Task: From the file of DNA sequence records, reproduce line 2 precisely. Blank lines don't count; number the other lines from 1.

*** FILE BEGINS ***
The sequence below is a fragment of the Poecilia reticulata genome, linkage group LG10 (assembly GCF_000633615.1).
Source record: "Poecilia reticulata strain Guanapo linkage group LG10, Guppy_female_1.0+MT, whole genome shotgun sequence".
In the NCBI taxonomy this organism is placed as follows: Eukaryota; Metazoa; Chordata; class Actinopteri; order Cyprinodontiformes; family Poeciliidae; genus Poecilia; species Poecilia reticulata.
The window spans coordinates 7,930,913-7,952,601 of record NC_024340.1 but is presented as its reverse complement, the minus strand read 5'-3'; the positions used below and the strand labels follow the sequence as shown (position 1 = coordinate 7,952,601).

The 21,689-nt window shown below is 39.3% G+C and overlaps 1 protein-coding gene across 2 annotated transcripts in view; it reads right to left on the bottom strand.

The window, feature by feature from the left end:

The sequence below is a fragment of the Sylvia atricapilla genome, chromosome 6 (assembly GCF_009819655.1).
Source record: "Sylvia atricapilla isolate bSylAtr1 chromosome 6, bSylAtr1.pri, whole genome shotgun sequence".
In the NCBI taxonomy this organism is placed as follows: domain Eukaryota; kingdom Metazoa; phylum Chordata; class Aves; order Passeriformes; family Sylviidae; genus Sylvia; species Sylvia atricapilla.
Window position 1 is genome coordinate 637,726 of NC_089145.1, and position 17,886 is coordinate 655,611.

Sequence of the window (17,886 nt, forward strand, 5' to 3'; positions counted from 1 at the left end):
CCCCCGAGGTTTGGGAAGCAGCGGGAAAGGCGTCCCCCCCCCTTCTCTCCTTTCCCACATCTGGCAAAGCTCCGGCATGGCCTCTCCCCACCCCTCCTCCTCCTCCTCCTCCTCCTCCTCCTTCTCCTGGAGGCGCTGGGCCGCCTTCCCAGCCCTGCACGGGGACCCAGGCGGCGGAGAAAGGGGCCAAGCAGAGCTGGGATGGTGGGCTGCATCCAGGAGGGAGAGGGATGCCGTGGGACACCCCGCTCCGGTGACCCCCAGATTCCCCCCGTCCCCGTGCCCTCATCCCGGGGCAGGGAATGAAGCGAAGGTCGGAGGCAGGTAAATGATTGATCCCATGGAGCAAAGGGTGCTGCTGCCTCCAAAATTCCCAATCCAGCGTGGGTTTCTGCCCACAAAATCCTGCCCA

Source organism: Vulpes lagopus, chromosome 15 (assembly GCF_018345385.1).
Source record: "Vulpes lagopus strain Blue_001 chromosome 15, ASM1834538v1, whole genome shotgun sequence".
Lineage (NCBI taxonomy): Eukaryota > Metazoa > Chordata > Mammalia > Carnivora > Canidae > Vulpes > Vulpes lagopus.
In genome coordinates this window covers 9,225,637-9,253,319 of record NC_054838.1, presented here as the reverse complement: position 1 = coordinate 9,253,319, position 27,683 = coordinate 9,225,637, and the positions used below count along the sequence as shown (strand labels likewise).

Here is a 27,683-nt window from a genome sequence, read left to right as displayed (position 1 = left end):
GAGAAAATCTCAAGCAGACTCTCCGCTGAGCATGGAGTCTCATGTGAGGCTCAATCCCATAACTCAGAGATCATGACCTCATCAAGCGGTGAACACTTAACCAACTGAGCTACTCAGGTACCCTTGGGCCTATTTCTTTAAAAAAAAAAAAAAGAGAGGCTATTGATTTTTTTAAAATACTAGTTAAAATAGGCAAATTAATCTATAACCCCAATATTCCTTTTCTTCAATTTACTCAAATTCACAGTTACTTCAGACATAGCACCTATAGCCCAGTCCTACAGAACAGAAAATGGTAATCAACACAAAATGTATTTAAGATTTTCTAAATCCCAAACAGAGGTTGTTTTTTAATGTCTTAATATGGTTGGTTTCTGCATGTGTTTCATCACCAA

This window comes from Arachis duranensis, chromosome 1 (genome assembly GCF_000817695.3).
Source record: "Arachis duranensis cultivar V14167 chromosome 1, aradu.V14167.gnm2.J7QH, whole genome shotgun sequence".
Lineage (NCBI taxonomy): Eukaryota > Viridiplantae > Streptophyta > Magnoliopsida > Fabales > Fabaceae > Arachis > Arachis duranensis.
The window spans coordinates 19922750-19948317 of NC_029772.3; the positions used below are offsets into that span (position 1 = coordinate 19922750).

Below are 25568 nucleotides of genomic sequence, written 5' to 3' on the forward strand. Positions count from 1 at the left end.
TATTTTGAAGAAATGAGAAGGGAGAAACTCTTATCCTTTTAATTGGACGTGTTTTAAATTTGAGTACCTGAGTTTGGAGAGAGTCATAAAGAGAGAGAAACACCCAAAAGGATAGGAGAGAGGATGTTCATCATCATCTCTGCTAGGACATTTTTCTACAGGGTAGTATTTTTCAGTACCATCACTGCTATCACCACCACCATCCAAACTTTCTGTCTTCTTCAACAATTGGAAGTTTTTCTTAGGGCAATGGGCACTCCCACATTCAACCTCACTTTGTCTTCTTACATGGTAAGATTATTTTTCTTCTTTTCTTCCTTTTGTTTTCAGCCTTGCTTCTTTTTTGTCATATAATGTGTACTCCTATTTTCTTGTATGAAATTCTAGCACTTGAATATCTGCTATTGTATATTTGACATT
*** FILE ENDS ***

Source record: "Poecilia reticulata strain Guanapo linkage group LG10, Guppy_female_1.0+MT, whole genome shotgun sequence".